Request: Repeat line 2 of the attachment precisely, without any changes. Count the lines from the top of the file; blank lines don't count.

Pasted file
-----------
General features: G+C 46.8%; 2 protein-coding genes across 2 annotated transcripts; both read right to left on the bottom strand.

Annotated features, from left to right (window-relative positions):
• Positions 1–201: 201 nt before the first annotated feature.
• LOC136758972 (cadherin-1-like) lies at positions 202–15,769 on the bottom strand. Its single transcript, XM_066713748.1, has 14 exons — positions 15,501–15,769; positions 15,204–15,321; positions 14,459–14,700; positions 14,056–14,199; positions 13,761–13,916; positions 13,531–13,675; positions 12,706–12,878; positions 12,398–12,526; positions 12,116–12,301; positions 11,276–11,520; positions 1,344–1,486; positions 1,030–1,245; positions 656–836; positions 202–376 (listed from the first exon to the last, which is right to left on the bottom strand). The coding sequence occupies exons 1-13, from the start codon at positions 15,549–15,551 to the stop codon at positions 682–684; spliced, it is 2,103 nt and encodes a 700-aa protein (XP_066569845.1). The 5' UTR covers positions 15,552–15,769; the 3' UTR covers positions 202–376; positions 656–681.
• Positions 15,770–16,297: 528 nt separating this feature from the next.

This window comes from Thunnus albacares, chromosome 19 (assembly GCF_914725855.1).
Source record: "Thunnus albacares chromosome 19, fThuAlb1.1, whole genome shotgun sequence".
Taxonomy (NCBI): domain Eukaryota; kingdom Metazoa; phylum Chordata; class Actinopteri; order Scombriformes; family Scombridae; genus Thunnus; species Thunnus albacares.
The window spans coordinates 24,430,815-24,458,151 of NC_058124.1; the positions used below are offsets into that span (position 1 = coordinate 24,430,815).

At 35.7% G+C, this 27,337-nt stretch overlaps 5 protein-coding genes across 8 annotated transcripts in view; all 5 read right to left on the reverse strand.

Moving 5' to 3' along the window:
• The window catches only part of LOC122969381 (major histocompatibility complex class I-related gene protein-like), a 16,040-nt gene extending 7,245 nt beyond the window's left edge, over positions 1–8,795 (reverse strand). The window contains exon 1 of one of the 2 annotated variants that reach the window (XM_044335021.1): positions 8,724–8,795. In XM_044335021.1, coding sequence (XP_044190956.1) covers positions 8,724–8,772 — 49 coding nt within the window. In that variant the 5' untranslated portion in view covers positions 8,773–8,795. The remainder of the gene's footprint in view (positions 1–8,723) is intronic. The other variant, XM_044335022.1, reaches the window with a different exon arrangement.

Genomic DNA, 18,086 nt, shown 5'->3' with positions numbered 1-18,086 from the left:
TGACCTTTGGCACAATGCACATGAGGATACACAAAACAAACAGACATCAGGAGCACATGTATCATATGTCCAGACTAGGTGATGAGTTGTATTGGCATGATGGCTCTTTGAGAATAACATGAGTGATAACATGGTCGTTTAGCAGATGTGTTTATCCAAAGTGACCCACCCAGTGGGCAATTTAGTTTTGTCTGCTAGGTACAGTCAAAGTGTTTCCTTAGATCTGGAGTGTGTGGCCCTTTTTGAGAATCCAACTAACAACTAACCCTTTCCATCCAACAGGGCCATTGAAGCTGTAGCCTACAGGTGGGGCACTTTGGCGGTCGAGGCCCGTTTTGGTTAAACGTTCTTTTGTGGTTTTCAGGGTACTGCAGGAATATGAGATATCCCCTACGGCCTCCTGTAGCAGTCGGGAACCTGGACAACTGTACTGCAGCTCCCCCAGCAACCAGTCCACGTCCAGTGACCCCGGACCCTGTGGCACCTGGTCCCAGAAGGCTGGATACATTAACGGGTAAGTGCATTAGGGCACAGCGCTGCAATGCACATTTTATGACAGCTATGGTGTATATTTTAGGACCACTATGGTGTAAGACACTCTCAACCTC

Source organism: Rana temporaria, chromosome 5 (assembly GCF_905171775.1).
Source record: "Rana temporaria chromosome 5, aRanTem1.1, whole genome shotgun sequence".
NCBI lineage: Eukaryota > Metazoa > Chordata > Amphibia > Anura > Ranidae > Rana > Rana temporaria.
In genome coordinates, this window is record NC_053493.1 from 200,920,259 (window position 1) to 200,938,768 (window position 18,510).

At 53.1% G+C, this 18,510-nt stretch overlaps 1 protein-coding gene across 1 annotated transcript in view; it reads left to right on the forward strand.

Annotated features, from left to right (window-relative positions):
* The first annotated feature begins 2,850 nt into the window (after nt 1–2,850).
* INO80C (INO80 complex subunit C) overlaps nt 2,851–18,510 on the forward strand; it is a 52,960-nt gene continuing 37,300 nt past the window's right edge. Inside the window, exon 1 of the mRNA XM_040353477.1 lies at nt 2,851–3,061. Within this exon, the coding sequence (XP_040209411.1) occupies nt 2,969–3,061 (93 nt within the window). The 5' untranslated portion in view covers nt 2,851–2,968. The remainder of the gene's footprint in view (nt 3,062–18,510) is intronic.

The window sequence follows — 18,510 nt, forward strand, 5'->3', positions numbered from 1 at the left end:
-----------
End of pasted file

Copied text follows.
Annotated features, from left to right (window-relative positions):